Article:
Egypt signs $2 Billion Deal For 50 MiG-35 fighter jets from Russia

Egypt signs $2 Billion Deal For 50 MiG-35 fighter jets from Russia
Mikoyan-Gurevich MiG-35D Russia Air Force (Credits: Wikipedia

Egyptian Air Force has signed a military agreement to buy 50 MiG-35 warplanes from Russia the US’ National Interest reported on Saturday.

The $2 billion deal, the largest in the post-Soviet era, was signed between Cairo and Moscow in April 2015, under which Egypt will receive the warplanes by 2020.

It comes following joint negotiations that took place between the two countries in November 2013 over Egypt’s purchase of 24 MiG-29M fighter jets from Russia.

On March 18, 2019, Russia Secures $2Bln Fighter Jet Contract With Egypt for the supply of 20 Su-35 fighter jets

US senior administration official has warned Egypt against buying a Russian Su-35 multi-role air-defense fighters and air-launched weapons.

According to US senior administration, Washington has already faced the same situation with China, India, and Turkey.

Mikoyan MiG-35  is a revision of the basic MiG-29. The aircraft features a more robust multi-role capability with enhanced use of air-to-air and air-to-ground high-precision weapons. Also, it has an increased combat range owing to an increase in its internal fuel capacity.

Mutual cooperation between the two countries developed after Al-Sisi was sworn into office on June 2014, particularly at the level of military aid, however, relations strained after a Russian passenger jet crashed over the Sinai Peninsula in October 2015.

The resumption of Russian air traffic to the Egyptian capital of Cairo last year played a significant role in mitigating relations between the two countries.

In December 2017, Russian President Vladimir Putin paid a visit to Egypt, during which he agreed to build Egypt’s Al-Dabaa nuclear power plant. He also visited the North African country in February 2015 to attend the signing of several deals between Cairo and Moscow.

Egypt has extensively modernized its military capabilities since the coming to power of a new administration in 2013, which overthrew a strongly Western-aligned Islamist government that year.

The overthrow led the U.S. to freeze arms shipments to the country, which in turn was a considerable factor influencing Cairo to turn away from Washington for future arms purchases.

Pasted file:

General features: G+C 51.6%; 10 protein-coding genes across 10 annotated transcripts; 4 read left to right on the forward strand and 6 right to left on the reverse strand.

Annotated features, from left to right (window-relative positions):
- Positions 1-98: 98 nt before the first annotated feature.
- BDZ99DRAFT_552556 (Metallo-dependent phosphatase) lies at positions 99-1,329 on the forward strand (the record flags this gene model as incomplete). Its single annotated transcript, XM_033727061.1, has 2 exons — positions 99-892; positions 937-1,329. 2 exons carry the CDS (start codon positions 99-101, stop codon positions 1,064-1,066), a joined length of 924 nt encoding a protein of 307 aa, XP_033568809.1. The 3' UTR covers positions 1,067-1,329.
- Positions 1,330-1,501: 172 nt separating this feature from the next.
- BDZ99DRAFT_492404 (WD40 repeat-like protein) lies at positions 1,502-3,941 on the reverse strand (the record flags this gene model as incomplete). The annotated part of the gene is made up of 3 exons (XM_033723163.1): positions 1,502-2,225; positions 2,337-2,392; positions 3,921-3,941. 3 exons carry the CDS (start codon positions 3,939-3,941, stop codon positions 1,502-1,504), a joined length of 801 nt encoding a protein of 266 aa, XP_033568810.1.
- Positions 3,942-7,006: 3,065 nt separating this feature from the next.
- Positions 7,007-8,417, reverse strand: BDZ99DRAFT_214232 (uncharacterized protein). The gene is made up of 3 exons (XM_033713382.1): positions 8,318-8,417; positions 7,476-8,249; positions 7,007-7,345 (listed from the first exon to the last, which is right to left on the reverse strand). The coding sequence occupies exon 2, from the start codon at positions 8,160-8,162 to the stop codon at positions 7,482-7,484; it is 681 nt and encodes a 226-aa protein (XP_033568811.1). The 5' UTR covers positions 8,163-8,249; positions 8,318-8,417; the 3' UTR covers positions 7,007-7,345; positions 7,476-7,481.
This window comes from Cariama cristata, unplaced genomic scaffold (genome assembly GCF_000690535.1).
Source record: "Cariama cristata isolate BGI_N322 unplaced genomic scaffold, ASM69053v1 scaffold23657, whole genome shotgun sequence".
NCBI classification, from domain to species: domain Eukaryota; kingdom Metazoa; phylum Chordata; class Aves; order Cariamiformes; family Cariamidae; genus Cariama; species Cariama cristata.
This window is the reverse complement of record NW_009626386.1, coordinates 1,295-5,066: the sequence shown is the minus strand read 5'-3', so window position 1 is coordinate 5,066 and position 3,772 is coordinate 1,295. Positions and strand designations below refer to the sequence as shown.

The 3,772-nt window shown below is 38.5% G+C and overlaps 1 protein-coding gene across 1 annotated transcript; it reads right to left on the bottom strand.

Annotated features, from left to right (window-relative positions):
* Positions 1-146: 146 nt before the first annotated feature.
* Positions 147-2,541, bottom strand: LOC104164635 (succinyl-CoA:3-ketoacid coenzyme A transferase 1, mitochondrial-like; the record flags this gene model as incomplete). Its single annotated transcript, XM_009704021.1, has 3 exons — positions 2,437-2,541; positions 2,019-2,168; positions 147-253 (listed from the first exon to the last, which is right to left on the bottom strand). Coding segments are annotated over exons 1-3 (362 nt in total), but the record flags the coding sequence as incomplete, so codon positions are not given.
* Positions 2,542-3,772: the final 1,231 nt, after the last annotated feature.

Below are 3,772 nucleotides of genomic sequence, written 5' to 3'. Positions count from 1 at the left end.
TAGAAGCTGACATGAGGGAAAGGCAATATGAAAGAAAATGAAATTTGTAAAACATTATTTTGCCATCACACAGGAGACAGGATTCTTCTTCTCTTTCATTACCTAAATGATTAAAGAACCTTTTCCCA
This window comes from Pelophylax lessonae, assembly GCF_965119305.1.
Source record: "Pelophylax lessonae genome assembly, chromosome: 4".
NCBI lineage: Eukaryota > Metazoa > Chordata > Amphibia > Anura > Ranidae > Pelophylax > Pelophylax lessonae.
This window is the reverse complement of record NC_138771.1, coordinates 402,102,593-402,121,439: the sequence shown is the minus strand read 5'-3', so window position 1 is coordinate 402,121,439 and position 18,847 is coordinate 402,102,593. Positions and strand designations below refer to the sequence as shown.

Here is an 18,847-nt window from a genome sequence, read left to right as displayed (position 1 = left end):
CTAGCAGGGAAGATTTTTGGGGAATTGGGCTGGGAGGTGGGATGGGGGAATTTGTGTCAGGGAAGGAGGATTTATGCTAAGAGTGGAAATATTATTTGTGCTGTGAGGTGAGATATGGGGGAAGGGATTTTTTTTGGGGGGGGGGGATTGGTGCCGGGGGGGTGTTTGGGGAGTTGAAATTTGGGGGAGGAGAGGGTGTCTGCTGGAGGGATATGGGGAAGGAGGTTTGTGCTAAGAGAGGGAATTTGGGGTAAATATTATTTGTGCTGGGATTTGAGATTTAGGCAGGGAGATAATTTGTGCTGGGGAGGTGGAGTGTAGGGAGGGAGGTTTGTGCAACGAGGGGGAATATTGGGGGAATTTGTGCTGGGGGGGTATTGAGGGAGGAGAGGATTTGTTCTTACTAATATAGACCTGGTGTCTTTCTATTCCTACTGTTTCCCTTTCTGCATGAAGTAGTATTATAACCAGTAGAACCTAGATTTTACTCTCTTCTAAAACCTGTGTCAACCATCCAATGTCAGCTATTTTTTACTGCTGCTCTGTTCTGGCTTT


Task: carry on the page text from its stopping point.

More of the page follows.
However, a history of extensive and in the view of many excessive restrictions on American arms sales to Egypt was also reportedly at play in forcing Egypt away from American weapons – in particular, jet aircraft. Since abandoning its defense ties to the Soviet Union under President Anwar Sadat in the mid-1970s Egypt has repeatedly sought to acquire high-end air superiority fighters – namely the American F-15 Eagle.

While these aircraft were sold to Saudi Arabia and Israel in large numbers, however, Egypt was restricted to purchasing the cheaper and lighter jets such as the F-16 – ensuring a balance of power which favored the Western Bloc’s more reliable clients. Furthermore, Egypt was the only major operator of the F-16 denied modern AIM-120 air to air missiles – meaning its aircraft would face an overwhelming disadvantage in combat with those of any other U.S. client.

Egypt’s move to upgrade its aerial warfare capabilities began with the acquisition of the S-300V4 surface to air missile system and 45 MiG-29M medium weight multirole fighters. These were accompanied by purchases of complementary shorter ranged air defense platforms and advanced long range air to air missiles such as the R-77 and extended range R-27 variants.

The Su-35 and Mig-35 in Egyptian hands also overturns the regional balance of power the United States has for so long succeeded in maintaining. The fighters are capable of surpassing any other platforms currently deployed in the Middle East or Africa in their air to air combat capabilities, including the advanced Algerian Su-30MKA and Saudi F-15SA, and are also capable of deploying hypersonic R-37M ‘AWACS killer’ missiles.

These platforms retain a 400km engagement range and pose a major threat to support aircraft of Egypt’s potential adversaries such as the American and Saudi Saudi E-3 Sentries or Israeli Eitam AWACS platforms. Ultimately whether Egypt will yield under American pressure remains to be seen, but given its economy’s fragility and heavy reliance on the Western Bloc this remains a considerable possibility.

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